Planning Your DIY Project - 8 Simple Steps to Follow in Your Home Renovation and Repair Projects
By Alan Woodbridge
Ready to start your first serious DIY project?
Read through the checklist below to make sure you are well prepared
to start - and finish! - the job:
Do an overview of the project, making sure that you understand
all its requirements. Sometimes imagining that you have been
hired to do the job may help you take a better perspective on
what it will take to complete the task.
Be realistic about your expectations. If you are just a beginning
DIYer, consider completing a few small projects (like putting
up shelves or fixing a garden fence) before attempting a major
one. Ideally, for your first big DIY project you should select
an area where it will least affect your lifestyle if left unfinished
- for example, your basement or outdoors. Don't attempt replumbing
the house as your first project!
Know where to seek help if needed. Your sources might include
DIY books and magazines, relevant web sites, and DIY-savvy friends
and relatives. If you are about to venture into a completely
new territory, you might find it helpful to hire a professional
for a few hours and try to learn the essential techniques from
Make a list of materials you need - and buy them all BEFORE
you start the project. This will minimize the need for frustrating
runs to the store, allowing you to completely focus on the job.
are many online tools available for estimating the quantity
of materials (like paint or tiles) that you need for a project
- make use of those to save time. Some useful online estimators
can be found here: http://www.construction-resource.com/construction-calculator.php.
(It is also a good time saving idea to add about 10% to your
calculated material requirements to allow for waste.)
Make a realistic budget. Remember to budget for little things
such as nails, screws, hinges etc. The little things, when combined,
tend to add up to significant amounts that are often overlooked
during the planning stage.
Make a schedule. Be sure to allow for unexpected delays or having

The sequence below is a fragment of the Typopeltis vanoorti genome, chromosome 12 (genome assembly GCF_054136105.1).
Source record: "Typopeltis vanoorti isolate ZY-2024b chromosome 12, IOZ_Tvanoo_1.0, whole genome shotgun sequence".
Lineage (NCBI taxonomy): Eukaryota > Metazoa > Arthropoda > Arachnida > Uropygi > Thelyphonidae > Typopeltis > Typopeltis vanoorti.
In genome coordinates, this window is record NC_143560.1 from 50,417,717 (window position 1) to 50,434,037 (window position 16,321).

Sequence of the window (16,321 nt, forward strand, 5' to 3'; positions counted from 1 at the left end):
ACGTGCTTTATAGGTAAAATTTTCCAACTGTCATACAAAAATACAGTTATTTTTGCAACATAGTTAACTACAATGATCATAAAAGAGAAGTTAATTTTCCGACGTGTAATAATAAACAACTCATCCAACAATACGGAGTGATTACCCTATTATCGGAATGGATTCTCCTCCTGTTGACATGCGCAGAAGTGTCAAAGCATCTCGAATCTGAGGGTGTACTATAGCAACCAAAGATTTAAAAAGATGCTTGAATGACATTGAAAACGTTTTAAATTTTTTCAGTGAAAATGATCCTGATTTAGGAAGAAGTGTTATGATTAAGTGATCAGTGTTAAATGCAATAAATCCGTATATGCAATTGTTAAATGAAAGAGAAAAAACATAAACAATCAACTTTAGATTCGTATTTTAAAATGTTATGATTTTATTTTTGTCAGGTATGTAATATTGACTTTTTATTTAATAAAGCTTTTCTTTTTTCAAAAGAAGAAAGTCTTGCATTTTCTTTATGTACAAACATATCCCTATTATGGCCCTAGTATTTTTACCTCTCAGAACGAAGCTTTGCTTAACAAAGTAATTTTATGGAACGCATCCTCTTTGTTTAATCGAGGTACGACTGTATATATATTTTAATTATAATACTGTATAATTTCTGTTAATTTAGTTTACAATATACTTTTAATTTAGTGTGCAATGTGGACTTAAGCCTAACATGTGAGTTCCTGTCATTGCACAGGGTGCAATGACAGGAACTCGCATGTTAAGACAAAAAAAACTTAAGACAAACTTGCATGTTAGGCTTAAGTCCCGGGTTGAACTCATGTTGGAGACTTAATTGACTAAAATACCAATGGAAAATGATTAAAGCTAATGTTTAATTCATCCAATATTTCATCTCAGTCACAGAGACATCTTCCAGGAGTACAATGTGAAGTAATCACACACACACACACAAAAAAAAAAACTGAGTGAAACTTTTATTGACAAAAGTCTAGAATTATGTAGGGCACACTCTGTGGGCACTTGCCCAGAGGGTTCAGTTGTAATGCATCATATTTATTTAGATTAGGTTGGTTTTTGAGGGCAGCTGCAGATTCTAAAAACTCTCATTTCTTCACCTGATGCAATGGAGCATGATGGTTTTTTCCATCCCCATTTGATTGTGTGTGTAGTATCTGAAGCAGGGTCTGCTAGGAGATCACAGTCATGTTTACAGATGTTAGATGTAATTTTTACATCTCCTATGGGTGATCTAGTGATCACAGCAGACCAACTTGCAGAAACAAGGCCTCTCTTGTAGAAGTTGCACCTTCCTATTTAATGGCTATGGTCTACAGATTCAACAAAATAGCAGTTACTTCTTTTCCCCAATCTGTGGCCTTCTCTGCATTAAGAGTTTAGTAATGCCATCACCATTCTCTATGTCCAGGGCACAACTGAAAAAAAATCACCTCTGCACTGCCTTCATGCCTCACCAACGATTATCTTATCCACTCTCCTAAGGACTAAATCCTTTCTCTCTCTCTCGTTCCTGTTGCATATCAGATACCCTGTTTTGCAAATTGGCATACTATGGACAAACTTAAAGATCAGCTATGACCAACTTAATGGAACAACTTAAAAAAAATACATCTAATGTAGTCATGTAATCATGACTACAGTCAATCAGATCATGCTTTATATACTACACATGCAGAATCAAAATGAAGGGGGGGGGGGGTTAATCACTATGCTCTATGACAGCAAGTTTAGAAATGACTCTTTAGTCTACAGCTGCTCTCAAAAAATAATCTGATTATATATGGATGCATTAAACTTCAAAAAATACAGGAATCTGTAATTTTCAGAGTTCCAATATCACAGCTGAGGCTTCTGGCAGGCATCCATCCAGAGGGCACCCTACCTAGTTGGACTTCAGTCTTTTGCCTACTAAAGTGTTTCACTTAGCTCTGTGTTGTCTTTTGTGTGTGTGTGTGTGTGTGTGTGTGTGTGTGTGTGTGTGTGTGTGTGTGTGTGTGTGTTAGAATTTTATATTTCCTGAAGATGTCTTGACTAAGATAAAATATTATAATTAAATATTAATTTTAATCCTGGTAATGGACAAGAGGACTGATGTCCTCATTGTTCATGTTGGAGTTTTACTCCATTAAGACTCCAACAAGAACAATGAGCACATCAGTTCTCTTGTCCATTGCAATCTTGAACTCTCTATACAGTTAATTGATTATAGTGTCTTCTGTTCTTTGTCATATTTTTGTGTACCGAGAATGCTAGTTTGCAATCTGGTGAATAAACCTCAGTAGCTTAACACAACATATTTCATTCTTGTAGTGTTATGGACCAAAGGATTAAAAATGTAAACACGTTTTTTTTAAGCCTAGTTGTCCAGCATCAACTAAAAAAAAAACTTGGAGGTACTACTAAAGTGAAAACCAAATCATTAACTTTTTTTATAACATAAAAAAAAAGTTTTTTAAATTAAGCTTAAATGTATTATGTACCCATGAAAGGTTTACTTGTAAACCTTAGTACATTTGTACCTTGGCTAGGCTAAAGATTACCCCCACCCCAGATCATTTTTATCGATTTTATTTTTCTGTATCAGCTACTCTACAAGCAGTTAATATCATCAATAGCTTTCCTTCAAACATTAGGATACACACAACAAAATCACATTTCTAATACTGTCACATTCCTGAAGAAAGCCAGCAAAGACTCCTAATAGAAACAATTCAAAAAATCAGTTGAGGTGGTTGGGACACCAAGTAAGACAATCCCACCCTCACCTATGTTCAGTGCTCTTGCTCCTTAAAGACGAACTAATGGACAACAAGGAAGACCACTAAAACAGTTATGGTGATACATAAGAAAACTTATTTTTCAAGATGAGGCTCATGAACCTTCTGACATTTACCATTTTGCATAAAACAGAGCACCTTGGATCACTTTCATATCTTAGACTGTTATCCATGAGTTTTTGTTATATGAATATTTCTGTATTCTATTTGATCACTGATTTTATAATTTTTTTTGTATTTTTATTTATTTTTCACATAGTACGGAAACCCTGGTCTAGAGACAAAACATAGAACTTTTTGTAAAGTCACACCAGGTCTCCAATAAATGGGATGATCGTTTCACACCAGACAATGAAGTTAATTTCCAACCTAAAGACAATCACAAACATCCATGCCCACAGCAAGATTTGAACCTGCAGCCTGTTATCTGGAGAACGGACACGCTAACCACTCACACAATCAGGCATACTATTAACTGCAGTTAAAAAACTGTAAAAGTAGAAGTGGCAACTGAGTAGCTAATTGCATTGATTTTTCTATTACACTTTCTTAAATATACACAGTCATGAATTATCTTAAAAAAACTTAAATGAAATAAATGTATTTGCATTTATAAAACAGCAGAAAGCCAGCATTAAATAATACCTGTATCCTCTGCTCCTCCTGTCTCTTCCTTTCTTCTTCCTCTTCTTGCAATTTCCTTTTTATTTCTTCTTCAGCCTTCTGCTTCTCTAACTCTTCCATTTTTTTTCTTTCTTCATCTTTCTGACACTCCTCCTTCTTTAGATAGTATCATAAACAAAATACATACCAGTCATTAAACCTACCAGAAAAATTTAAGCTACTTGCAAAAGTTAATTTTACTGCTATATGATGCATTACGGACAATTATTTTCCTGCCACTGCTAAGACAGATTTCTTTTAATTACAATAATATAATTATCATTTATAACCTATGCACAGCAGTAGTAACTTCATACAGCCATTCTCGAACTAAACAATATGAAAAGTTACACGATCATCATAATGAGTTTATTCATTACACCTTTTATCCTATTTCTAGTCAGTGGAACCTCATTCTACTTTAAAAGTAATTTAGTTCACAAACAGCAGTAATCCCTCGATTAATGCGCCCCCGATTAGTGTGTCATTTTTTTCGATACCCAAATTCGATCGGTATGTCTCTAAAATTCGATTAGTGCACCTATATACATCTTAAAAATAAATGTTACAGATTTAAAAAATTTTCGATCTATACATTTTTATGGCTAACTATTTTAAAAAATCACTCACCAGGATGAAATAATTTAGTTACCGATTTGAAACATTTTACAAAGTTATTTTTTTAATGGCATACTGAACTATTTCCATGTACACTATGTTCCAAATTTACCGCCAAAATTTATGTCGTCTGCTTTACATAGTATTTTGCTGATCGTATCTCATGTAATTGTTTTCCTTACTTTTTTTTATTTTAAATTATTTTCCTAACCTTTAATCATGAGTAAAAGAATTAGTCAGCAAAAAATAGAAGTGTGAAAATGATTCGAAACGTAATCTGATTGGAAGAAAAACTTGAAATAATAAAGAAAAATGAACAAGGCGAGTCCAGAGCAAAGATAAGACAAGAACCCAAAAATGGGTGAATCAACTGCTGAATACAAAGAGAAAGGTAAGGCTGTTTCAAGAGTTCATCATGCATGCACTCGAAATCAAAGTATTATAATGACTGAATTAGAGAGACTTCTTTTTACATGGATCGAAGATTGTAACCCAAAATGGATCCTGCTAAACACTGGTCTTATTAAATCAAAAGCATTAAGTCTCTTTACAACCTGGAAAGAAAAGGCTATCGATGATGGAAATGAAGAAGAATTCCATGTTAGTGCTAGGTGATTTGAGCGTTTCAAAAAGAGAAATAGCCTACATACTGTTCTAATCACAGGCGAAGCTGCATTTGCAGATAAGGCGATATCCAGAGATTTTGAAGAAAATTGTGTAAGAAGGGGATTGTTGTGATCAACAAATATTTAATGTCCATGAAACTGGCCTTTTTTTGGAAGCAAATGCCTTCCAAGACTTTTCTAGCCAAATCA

to redo parts of the project. If you project is based outdoors,
don't forget to take weather conditions into account. Consider
how possible interruptions in the project are likely to affect
your daily routines, and plan accordingly. For example, if your
place has only one bathroom, you would want to finish any bathroom
renovation project as quickly as possible.
with material estimators, there are time estimates available
online and in printed sources on how long it takes to complete
certain tasks. Again, adding 10% to the suggested time requirement
may save you unnecessary frustration.
that every project is unique. Think where you are most likely
to encounter problems, and allow extra time for figuring out
solutions. Some problems are fixed pretty quickly - it is figuring
out how to do it that can be time consuming.
Know what motivates you best and have a strategy on how to stay
motivated. It is important to understand what motivational strategy
works best for you, and use it consistently. Have a clear goal
in mind all the time while you are on the project. Asking yourself
two simple questions - "what will happen if I do?"
and "what will happen if I don't?"- is one effective
motivational technique. This is especially true in the case
of DIY, where your actions or lack thereof are likely to have
immediate - and tangible - results.
Last but not least - don't beat yourself when something does
not go according to plan, especially if you are just starting
out. This includes bad time estimates that tend to be the number
one cause of frustration in DIYers. Remember that no job is
exactly the same no matter how many times you do it, so you
cannot possibly plan for everything. That said, your estimating
and project management skills should improve over time.
Woodbridge writes about DIY
projects, home improvement, and personal motivation. He
is a member of the team that runs DIYProjects.info: http://www.diyprojects.info